Cloud 100%: Wind W, F2/3: Ground damp: The Plan: further develop the counter balance system. Fitted the bolts, which extended the centre point of the pulley suspension into the shaft by some 80mm. Kibbles were connected then hauled to assess the clearance from the metalwork. The additional distance of 80mm is not enough. Scrutinized belay structure locating the centre of the pulleys. Checked adjacent area; as further adjustment from here would require an individual hanging out into the -25m shaft; unacceptable for future maintenance. Brainstorming, relocated the entire suspension location to mount on top an adjacent box section RSJ, while doing so redesigned the pulley support structure, as a “T” frame. With the long section of the “T” resting along the RSJ, secured by brackets. Facilitating adjustment of the centre line of the pulleys into the shaft around a maximum of some 300mm, and able to be installed or serviced from within the “Safe” area. Later message from NG; the new support is prepared; will likely fit next Thursday. Celebrations are planned for the 70th anniversary of Poulanionain’s discovery, likely attended by Brian Varley (90); held this coming Spring Bank Holiday.

Pat Cronin

18th April     Considine’s (South End)

Cloud 60%. Wind NW, F2: Chill: Ground wet: Visibility 30Nm: Tiny stream: The Plan: Dig. CC surface: PMcG and PC digging. Before the Team arrived, PC got the water system working again, blowing out sediment. Also noting a pallet requires replacement. The floor, between “The Gap” and the vertical wall of “Paul’s Pot”, descends, becoming a sloping passage, gradually assuming the horizontal, to head off southeast; (“The Scoop”). Doing so, inhibits hauling kibbles from this point of excavation, which creeps beneath the eastern wall of the shaft. PMcG previously noted further digging would become increasingly difficult. Suggesting two work this development; one dig, one drag and stack kibbles for later hauling. A floor of bedrock was swiftly proven, extending into the minor rift; along this tiny area, reducing the height of this passage to around 300mm: a voice connection was made through here, with PMcG positioned at “The Crevice” beyond “Paul’s Pot”. A little disappointed, attention returned to the far South End; two more 8mm holes for ring bolts were drilled to relocate the Travel Line belay at a lower level. Looking south, down into the South Rift, a depth of some three metres is visible. Two further 14mm holes were drilled to accept the Signal Box. PC ascended, leaving PMcG to lower the floor from -25m; the spoil consisting of silty gravel and cobbles. Normal service swiftly resumed; CC winching: PMcG digging: PC unloading and barrowing. The session finished with raising twenty kibbles. PMcG created a working face, following the east wall down to about -26m. Generator close to empty: no fuel on site.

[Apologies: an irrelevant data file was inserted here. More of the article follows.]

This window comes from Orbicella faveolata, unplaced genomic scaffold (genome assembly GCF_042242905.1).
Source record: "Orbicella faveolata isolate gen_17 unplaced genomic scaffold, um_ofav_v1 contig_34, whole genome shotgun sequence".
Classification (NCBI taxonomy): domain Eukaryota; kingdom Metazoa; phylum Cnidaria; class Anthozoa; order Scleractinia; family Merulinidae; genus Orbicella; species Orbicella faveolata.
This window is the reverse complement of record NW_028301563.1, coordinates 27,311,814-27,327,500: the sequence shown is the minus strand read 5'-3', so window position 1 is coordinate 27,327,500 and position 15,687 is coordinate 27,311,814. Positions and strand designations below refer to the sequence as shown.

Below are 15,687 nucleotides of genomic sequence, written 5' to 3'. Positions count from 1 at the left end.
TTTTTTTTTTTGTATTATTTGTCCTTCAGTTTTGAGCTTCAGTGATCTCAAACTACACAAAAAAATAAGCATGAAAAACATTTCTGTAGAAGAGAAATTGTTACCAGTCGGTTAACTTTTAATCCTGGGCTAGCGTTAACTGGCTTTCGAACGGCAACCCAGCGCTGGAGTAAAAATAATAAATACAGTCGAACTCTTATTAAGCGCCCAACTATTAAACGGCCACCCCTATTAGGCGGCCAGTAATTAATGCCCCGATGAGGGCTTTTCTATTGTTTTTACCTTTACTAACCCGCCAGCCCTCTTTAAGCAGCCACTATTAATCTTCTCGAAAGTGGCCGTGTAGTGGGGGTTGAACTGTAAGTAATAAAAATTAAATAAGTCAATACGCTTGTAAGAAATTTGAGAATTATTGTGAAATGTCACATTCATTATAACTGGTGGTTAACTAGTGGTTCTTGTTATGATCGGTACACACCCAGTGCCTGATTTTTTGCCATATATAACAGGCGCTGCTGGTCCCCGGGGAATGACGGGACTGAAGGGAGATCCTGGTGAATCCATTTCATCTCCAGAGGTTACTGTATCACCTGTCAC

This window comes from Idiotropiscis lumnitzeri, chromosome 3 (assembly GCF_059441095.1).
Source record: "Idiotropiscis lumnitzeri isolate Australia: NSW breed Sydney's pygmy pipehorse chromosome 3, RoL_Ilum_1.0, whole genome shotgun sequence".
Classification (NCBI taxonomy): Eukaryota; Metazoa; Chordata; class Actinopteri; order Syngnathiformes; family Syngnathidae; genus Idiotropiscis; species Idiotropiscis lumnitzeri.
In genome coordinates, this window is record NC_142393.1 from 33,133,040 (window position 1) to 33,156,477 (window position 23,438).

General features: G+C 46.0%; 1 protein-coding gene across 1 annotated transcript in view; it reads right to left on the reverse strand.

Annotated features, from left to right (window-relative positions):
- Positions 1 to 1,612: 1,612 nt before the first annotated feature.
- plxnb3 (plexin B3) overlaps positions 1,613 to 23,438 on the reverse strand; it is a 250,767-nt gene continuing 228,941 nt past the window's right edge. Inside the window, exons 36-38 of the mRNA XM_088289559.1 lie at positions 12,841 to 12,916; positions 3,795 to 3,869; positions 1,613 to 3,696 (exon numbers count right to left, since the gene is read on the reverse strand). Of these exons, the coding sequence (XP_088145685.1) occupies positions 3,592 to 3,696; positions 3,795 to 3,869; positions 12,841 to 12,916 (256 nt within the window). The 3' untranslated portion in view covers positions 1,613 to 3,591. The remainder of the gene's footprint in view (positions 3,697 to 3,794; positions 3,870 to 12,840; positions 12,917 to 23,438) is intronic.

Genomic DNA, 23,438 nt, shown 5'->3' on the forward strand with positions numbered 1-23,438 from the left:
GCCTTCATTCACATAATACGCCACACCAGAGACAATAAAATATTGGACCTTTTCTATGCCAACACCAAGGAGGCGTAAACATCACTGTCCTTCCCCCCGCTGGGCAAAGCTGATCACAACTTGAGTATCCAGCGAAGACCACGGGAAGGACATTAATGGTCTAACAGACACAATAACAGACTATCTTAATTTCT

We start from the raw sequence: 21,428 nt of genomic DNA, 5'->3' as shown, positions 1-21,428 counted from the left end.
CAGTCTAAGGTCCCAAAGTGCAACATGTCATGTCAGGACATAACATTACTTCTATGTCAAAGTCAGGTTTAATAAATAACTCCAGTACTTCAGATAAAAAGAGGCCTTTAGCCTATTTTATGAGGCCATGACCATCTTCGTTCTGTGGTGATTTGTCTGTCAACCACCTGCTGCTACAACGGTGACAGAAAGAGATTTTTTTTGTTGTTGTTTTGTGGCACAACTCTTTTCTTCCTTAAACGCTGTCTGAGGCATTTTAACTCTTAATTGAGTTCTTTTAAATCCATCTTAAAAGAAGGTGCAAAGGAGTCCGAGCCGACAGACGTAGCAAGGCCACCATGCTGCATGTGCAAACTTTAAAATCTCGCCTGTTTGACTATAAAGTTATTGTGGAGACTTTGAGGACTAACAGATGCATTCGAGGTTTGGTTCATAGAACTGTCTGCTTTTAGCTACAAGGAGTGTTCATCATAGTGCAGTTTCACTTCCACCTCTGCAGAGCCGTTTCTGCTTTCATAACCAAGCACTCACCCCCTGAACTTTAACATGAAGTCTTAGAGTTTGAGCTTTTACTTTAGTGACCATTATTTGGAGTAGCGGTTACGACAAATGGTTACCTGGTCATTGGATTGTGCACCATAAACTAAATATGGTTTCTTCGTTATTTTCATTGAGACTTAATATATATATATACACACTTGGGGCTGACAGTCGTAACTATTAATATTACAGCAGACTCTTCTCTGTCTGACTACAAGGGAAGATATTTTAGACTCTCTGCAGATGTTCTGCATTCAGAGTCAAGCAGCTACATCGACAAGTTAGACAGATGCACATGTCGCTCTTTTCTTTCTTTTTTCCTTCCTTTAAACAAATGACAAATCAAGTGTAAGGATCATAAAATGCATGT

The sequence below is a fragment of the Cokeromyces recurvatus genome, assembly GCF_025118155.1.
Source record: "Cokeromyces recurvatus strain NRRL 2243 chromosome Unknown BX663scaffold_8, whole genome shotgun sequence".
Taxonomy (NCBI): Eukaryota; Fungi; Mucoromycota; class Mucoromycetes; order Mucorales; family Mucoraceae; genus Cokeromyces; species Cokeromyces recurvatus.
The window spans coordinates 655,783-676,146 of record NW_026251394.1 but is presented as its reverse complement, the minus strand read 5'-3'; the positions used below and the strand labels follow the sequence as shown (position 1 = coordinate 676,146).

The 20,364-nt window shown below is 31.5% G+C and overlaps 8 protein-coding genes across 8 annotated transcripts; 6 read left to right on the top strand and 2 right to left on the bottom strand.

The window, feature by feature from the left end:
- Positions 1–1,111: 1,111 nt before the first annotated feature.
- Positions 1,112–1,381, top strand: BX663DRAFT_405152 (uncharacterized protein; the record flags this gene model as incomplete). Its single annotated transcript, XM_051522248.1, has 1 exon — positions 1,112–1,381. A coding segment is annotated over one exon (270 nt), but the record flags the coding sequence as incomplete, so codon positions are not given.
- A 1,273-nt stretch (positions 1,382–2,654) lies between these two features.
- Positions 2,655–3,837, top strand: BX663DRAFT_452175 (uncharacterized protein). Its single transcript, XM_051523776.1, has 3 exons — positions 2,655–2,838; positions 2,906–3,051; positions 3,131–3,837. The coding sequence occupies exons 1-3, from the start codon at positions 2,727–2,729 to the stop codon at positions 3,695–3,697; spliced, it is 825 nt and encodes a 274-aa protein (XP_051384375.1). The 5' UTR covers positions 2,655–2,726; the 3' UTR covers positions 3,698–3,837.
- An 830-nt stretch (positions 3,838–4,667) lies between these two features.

Hours 9 (3203), Southend (2153) Kibbles 20 (6432), Nets 0 (926), Total lifts 7363

Pat Cronin


21st April     Poulanionain

Cloud 80%: Wind NE, F3: Visibility 30Nm: Ground damp. The Plan: install the pulley support bracket. Further to the previous brainstorming, NG fabricated the channel steel support. As planned, it fitted snugly between roof lintels and metal frame, without having to reach out into the shaft to secure it. The irregularity of the RSJs, within the framework, can cause a swinging kibble to catch, so the final task should be to install a travel line for each counter balanced kibble follow away from the side of the metal framework. Secured to ringbolts drilled in the concrete rings at the base of the shaft, suspended, independently from the pulley support bracket. Prior to departure visited the original entrance, now choked by rockfall from the cliff. Photos: Cheg Chester.

Pat Cronin

Doolin Cave, County Clare Ireland

NG & PC Lifting the new bracket into position

Doolin Cave, County Clare Ireland

Pulley's and hauling rope in position

Doolin Cave, County Clare Ireland

The new bracket clamped in position

Doolin Cave, County Clare Ireland

Looking Down The Shaft from the hauling position

28th April     Brookmans Quarry (Stone Mine), Tormarton, Gloucestershire

Nigel Burns & Jim Smart

Brookman’s Quarry is an underground freestone quarry that worked from around 1850 until 1916, although it was later reworked, possibly around the 1930s, when an underground shaft was sunk to test the stone quality at depth, several holes in the floor from core drilling can also be seen. The workings were entered through a now broken down doorway that leads to pillar and stall type workings with cart-rutted roadways, many of the pillars have been robbed and large areas are backfilled with deads, total passage length we estimate at around 1,200 ft. There is also an airshaft down which a large number of old tyres have been dumped.

Brookmans Quarry

The entrance to Brookmans Quarry.

Photo: Nigel Burns, 2022

Brookmans Quarry

Pillar and stall workings with Jim Smart for scale.

Photo: Nigel Burns, 2022